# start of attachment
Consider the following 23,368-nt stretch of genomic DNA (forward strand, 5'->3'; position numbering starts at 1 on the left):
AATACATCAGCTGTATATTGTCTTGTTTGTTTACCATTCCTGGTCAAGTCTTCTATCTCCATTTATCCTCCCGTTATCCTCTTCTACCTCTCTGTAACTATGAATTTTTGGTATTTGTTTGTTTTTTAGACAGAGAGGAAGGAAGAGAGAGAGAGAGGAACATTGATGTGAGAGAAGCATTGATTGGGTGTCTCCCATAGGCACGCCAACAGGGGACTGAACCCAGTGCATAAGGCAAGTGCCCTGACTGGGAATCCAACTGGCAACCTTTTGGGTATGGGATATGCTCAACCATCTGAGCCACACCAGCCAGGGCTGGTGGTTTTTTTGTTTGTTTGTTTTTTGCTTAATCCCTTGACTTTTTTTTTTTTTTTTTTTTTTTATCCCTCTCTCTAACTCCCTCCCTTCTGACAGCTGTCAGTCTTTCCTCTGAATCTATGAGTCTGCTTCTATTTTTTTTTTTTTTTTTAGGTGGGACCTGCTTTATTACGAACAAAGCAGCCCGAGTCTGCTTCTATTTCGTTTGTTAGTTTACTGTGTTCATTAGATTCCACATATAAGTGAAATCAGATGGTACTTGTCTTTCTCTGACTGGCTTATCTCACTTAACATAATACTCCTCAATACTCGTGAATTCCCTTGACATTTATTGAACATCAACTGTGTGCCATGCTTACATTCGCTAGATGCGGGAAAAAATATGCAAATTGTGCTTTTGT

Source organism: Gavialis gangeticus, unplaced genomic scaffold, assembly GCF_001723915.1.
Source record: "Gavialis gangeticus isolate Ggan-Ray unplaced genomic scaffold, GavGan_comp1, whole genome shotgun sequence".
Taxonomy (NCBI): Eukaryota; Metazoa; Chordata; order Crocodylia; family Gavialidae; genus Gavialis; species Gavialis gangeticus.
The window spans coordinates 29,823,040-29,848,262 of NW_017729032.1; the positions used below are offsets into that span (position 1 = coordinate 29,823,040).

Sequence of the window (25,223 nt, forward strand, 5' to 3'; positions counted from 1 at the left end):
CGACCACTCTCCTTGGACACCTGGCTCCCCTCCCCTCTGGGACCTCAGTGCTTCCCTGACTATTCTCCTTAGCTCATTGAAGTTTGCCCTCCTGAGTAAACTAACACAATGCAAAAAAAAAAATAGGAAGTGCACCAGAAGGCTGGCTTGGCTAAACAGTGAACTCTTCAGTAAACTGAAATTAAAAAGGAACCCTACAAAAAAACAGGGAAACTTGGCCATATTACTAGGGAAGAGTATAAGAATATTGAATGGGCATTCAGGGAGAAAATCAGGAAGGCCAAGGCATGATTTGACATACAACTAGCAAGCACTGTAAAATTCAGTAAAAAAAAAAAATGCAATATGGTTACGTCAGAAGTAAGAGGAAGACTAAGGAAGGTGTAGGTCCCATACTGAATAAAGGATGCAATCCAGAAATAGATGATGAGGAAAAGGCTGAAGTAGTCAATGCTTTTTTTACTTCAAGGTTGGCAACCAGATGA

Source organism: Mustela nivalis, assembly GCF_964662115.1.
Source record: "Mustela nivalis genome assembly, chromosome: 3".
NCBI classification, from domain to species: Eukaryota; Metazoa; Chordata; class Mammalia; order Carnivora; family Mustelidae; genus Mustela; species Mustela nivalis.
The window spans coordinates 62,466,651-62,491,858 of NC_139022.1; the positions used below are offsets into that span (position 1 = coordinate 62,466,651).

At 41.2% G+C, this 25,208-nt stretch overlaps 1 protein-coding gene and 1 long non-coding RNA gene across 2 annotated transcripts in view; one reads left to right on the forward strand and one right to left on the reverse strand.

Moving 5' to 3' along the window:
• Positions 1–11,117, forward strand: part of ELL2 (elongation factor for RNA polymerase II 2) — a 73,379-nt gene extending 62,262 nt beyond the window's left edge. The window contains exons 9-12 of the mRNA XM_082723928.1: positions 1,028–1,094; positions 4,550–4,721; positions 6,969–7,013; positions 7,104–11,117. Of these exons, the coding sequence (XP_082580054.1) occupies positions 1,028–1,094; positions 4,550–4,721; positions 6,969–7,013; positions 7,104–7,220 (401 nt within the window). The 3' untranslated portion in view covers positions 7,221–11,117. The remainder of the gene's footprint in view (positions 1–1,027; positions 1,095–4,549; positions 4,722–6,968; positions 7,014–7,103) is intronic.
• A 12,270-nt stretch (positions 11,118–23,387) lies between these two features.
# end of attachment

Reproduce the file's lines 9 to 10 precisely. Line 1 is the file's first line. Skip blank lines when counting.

Source organism: Mustela nivalis, assembly GCF_964662115.1.
Source record: "Mustela nivalis genome assembly, chromosome: 3".